Short-term home rentals (“STRs”) are big business in the Colorado front range, both in places where they are currently allowed and those where they are not. In many cities, people are renting their residences on apps like VRBO and Airbnb, even when prohibited by the zoning code. One such city, Lakewood, Colorado, is attempting to deal with this issue head on by adopting ordinances to directly regulate STRs. However, Lakewood’s proposed ordinances have a stricter bite than the regulatory schemes of other cities in the area such as Denver.

The proposed changes would amend Lakewood’s zoning ordinances, which currently only allow short term rentals to be provided by “lodging facilities” that are located in specially zoned areas. In contrast, the new rules would allow certain residences to be rented for periods of less than 30 days, subject to some significant caveats. Interested Lakewood residents would need to apply for a license to use their home as an STR. These licenses will only be granted by the city under certain conditions. The STR must be a single-family home, it must be the applicant’s primary residence and it must have at least two dedicated off-street parking spots. Additionally, before the applicant may apply for a license, they must first provide every neighbor within a 250 foot radius of the proposed STR with advance written notice of their application and they must provide the city with proof that the proposed STR has been inspected by a licensed home inspector who has identified any hazardous conditions and that such hazardous conditions have subsequently been remedied. Finally, assuming that the applicant has been able to jump through each of the other hoops, the license will not be granted unless there are no other STRs within a 300 foot radius

Collectively, these proposed zoning changes are likely to allow STRs on a more limited basis than those in cities with more permissive STR rules. For example, Denver already has a zoning scheme that allows STRs, but its rules do not include the same number of restrictions. While Denver only allows STRs at a person’s primary residence, there is no restriction limiting STR’s to only single-family homes. Further, Denver does not require neighborhood notices for each license application, dedicated off-street parking spaces, in-person home inspections or 300 foot set-offs between STRs.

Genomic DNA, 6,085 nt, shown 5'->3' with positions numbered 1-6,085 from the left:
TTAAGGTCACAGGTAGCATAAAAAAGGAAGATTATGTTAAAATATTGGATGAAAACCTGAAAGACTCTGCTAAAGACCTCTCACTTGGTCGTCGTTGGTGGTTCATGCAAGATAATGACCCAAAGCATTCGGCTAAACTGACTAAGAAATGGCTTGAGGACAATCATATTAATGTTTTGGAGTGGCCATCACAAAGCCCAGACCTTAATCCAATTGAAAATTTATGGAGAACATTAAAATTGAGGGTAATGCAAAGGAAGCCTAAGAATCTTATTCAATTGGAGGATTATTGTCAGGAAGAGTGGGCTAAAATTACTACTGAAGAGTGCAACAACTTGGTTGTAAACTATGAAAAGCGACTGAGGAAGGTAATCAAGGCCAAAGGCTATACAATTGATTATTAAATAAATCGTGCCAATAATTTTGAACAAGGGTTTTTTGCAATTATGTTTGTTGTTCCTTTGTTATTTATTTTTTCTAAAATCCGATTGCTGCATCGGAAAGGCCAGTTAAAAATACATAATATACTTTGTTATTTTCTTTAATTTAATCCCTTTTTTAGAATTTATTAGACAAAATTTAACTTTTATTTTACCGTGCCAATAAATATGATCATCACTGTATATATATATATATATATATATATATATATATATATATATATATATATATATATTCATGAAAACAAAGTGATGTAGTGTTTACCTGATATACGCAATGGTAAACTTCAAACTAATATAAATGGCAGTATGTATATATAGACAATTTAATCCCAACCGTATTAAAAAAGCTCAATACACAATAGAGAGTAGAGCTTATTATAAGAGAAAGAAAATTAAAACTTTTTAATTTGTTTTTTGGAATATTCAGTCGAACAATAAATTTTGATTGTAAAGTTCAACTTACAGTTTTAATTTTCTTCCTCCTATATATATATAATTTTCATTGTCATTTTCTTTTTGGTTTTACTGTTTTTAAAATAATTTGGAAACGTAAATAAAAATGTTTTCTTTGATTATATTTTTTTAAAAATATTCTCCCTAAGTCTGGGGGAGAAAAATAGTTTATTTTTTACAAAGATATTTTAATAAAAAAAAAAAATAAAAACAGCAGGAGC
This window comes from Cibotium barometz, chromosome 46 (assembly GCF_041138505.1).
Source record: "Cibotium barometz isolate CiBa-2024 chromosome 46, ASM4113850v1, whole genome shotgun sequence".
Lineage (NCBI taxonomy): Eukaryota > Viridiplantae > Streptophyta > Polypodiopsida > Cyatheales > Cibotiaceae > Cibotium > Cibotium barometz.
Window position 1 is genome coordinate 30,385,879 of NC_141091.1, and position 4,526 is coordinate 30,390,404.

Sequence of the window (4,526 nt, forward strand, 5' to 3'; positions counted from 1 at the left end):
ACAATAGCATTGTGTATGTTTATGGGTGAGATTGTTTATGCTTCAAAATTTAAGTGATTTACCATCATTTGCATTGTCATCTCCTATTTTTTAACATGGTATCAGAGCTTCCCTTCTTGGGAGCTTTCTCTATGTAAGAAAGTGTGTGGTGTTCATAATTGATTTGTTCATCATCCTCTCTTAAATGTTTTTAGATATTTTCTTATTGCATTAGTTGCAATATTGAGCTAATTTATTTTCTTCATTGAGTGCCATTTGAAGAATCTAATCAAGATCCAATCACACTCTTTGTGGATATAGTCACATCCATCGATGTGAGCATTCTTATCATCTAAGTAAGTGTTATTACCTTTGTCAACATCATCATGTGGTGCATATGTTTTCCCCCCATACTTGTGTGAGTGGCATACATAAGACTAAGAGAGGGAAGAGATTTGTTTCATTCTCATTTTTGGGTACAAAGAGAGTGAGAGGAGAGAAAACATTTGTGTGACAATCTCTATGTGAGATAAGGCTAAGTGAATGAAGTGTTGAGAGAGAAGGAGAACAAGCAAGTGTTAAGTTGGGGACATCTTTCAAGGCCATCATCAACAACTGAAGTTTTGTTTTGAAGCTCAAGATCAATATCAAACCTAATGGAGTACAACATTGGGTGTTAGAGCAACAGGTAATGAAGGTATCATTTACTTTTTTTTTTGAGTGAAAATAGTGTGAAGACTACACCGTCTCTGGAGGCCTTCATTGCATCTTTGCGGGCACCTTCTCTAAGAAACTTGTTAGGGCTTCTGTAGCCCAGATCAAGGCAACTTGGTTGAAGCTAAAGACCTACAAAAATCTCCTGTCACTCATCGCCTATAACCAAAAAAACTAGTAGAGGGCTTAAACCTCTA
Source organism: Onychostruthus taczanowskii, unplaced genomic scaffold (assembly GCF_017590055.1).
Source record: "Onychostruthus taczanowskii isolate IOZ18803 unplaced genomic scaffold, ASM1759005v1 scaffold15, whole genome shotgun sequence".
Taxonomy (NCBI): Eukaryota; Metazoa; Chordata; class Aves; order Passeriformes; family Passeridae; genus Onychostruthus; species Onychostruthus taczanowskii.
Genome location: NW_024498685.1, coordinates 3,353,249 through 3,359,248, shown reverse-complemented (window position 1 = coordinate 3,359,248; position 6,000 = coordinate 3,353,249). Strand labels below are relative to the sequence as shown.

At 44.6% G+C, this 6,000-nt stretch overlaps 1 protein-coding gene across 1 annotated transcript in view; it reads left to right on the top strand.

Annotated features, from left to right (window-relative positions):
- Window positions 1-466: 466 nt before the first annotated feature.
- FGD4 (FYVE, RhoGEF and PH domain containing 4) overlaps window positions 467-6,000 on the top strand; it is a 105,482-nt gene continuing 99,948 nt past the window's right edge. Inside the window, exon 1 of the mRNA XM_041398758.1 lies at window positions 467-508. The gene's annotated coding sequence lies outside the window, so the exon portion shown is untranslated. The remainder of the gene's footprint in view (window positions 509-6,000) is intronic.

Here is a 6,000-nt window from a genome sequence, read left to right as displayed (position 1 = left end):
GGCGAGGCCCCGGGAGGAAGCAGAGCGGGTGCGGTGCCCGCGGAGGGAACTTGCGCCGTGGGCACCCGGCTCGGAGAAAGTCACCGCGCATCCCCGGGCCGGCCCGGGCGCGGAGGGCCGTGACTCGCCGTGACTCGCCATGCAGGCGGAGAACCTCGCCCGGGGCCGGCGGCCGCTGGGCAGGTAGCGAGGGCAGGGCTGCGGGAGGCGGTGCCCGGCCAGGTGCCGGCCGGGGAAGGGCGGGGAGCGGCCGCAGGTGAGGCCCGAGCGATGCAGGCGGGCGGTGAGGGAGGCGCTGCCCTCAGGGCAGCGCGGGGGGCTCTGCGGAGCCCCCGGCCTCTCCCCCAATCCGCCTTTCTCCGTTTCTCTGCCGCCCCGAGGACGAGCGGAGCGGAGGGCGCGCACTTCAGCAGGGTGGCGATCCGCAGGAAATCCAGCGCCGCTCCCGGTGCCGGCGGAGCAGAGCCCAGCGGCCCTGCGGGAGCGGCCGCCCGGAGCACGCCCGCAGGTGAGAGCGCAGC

On August 23, 2021, the Lakewood City Council voted to table the proposed STR ordinances in order to implement a number of amendments that have not yet been reviewed by the public.  However, interest within the community remains high and the City Council hopes to move forward with some version of the ordinances soon. Given the number of STRs that are currently rented in Lakewood outside of any legal framework, it will be interesting to see the effect that the new ordinances have on the total number in the city. We will be following this development with interest to see how it plays out.

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Photo of Mike Davidson Mike Davidson

Mike Davidson counsels clients throughout Colorado and across the country regarding corporate structuring, capital raising, and real estate acquisition and disposition matters. In particular, Mike helps clients with determining organizational structures, assisting with private placement and borrower side debt financing transactions, and drafting…

Mike Davidson counsels clients throughout Colorado and across the country regarding corporate structuring, capital raising, and real estate acquisition and disposition matters. In particular, Mike helps clients with determining organizational structures, assisting with private placement and borrower side debt financing transactions, and drafting and negotiating joint venture, partnership, and purchase and sale agreements.